OKLAHOMA CITY (AP) -- Fees can legally be added to utility bills to allow Oklahoma cities to subsidize private ambulance services, state Attorney General Drew Edmondson has ruled. The opinion was requested by State Rep. James Covey, D-Custer City, who said he has received questions and complaints since the city of Clinton contracted with a private ambulance company in October and began adding charges to utility bills. Cash-strapped cities who subsidize ambulance services out of general fund revenue may be interested in shifting the burden to residents via their utility bills.
While Oklahoma City has no immediate plans to do this, Mayor Mick Cornett said he is intrigued by the idea.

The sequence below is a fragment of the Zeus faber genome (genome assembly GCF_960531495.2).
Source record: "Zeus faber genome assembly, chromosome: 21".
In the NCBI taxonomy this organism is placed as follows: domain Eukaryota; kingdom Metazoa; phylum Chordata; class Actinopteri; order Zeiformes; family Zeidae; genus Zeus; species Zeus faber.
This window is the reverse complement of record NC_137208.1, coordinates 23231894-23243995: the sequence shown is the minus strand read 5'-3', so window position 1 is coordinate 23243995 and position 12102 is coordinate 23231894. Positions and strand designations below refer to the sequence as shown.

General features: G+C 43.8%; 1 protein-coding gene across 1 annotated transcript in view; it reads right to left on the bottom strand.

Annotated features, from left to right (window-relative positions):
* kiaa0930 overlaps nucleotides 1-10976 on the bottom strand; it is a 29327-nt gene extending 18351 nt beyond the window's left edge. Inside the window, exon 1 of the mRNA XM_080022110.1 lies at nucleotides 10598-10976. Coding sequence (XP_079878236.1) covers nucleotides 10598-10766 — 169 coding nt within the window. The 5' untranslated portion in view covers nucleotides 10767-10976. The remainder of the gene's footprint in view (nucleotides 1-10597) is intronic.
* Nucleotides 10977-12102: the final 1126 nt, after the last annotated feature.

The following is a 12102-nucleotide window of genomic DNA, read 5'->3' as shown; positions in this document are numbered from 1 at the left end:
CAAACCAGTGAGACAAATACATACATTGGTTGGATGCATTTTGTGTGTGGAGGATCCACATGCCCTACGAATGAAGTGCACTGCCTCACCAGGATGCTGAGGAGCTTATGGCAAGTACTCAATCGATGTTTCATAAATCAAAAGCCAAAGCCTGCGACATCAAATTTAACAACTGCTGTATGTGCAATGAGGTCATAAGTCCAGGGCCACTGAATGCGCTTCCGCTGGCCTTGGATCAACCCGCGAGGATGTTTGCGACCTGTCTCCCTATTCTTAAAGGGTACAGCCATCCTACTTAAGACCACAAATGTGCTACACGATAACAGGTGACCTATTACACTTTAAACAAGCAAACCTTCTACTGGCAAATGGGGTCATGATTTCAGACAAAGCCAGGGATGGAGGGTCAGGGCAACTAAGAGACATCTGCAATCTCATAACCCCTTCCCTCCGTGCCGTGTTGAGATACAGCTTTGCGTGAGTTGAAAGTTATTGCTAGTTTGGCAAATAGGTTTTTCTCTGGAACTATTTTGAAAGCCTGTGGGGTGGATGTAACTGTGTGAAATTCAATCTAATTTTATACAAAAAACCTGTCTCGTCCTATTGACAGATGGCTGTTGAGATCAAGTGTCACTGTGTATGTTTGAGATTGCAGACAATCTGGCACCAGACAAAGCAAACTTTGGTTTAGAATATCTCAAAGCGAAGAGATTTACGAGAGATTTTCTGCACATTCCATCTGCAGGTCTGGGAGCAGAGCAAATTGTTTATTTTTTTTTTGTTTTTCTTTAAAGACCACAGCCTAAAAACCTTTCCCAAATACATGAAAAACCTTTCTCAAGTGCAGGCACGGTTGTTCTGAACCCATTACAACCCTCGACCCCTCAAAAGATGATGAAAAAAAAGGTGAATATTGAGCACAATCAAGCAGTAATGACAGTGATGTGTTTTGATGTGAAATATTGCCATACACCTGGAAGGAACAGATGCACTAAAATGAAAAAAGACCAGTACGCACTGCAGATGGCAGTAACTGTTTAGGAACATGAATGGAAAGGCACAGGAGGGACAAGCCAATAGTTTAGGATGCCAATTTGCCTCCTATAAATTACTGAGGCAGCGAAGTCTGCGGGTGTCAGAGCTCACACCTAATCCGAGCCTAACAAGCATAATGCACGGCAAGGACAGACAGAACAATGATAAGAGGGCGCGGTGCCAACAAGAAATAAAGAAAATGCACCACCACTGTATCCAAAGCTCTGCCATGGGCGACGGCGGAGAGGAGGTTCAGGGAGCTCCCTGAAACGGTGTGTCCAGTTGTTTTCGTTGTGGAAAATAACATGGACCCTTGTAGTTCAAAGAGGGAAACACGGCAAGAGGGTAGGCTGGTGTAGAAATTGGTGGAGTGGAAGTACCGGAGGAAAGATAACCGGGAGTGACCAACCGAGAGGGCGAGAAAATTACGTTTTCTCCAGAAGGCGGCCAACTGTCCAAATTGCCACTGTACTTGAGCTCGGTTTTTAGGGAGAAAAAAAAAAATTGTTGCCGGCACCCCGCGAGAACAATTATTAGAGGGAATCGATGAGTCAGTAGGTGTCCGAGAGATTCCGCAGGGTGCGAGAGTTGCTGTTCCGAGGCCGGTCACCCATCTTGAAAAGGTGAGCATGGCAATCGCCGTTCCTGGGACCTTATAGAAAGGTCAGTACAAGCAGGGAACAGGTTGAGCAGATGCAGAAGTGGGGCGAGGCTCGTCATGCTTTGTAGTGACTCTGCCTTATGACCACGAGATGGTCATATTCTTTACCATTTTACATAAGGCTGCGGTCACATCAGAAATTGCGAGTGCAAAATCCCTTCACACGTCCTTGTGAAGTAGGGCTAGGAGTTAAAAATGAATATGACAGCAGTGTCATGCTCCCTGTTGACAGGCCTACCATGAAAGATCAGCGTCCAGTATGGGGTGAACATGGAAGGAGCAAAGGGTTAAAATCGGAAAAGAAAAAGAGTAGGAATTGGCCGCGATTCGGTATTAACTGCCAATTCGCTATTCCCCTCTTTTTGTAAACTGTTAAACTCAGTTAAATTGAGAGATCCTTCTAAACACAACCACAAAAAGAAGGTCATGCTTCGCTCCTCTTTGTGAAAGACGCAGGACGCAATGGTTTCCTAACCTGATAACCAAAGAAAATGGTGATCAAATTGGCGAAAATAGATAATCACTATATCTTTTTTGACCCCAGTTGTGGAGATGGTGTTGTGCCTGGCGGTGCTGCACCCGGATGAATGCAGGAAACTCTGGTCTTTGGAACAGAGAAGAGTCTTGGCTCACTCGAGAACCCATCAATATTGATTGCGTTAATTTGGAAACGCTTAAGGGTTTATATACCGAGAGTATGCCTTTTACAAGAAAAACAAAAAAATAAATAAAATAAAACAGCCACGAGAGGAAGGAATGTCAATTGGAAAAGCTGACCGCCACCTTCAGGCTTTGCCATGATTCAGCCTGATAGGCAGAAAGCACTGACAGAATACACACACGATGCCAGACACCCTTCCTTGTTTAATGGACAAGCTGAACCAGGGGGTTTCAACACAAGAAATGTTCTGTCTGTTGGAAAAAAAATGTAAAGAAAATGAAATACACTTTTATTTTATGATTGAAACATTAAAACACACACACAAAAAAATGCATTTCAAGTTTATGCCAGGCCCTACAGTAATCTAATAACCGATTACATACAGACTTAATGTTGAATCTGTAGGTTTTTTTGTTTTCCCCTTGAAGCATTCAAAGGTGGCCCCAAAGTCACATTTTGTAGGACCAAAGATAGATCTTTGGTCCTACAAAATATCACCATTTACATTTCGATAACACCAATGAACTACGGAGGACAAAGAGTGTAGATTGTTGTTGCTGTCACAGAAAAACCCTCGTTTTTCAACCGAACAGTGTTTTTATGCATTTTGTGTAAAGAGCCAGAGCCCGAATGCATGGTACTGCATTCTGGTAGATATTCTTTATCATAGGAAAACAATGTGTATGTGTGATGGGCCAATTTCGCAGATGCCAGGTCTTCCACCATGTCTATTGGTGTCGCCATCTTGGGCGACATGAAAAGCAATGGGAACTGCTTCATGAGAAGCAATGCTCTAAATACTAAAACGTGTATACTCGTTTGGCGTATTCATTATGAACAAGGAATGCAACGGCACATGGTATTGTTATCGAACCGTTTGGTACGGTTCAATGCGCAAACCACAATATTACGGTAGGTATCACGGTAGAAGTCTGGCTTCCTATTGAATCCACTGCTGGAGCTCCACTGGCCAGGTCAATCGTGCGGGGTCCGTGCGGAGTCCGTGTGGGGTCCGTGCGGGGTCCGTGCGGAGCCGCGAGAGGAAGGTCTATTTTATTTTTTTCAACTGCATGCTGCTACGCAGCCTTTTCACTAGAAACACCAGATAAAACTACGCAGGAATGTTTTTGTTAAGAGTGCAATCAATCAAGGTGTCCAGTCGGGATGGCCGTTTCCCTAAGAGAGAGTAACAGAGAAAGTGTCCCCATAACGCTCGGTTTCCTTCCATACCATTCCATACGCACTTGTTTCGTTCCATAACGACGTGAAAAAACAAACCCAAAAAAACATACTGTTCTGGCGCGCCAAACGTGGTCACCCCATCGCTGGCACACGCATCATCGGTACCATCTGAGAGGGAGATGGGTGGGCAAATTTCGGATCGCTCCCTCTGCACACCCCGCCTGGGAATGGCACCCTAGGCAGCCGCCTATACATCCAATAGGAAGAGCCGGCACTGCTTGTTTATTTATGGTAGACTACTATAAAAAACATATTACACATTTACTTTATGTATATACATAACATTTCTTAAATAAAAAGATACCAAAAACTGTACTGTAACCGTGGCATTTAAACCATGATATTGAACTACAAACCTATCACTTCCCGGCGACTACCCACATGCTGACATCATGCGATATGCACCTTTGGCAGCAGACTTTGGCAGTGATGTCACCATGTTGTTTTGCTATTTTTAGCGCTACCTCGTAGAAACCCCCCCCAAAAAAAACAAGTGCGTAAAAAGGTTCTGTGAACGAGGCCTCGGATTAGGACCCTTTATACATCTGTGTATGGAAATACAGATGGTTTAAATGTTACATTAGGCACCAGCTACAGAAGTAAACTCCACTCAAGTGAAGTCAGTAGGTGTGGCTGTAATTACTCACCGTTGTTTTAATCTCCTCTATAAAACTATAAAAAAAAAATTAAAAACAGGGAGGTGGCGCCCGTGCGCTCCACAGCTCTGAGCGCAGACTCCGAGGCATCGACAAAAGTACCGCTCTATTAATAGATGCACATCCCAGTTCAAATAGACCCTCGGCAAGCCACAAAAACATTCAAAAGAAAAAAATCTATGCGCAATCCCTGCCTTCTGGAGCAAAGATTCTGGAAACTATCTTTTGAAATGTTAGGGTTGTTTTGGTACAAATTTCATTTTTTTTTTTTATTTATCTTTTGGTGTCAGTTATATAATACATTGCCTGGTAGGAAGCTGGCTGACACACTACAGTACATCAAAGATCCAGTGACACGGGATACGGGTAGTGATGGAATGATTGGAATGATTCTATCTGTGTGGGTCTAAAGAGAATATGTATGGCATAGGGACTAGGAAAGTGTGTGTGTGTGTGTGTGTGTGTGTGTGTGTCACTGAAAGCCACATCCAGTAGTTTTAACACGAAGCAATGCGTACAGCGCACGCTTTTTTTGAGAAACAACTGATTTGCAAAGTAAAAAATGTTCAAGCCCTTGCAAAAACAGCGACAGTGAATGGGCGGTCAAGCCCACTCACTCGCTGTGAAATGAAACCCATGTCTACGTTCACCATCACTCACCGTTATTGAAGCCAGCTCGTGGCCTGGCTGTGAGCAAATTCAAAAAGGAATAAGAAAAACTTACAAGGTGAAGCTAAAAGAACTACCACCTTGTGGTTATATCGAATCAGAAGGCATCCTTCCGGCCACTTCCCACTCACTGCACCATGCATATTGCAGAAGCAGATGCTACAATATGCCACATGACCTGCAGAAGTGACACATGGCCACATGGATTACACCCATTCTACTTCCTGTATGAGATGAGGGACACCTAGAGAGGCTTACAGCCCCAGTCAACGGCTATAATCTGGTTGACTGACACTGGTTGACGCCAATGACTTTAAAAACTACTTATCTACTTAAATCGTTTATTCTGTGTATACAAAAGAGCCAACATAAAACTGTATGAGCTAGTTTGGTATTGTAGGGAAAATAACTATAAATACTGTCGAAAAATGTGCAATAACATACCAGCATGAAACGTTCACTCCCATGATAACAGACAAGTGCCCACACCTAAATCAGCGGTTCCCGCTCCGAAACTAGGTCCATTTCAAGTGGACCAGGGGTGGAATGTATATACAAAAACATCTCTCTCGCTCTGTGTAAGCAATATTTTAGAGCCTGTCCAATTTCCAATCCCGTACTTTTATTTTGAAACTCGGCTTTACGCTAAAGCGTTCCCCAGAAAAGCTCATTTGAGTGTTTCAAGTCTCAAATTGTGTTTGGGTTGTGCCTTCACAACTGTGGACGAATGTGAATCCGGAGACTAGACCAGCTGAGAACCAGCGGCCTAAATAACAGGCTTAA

The city's subsidy to the Emergency Medical Services Authority for operating ambulances last year was $2.7 million, and is forecast to increase next fiscal year to $3.8 million.
''It's a large burden for us because it comes out of our general fund while those dollars are becoming more scarce,'' Cornett said. Clinton charges utilities customers $48 a year in order to subsidize a private ambulance service.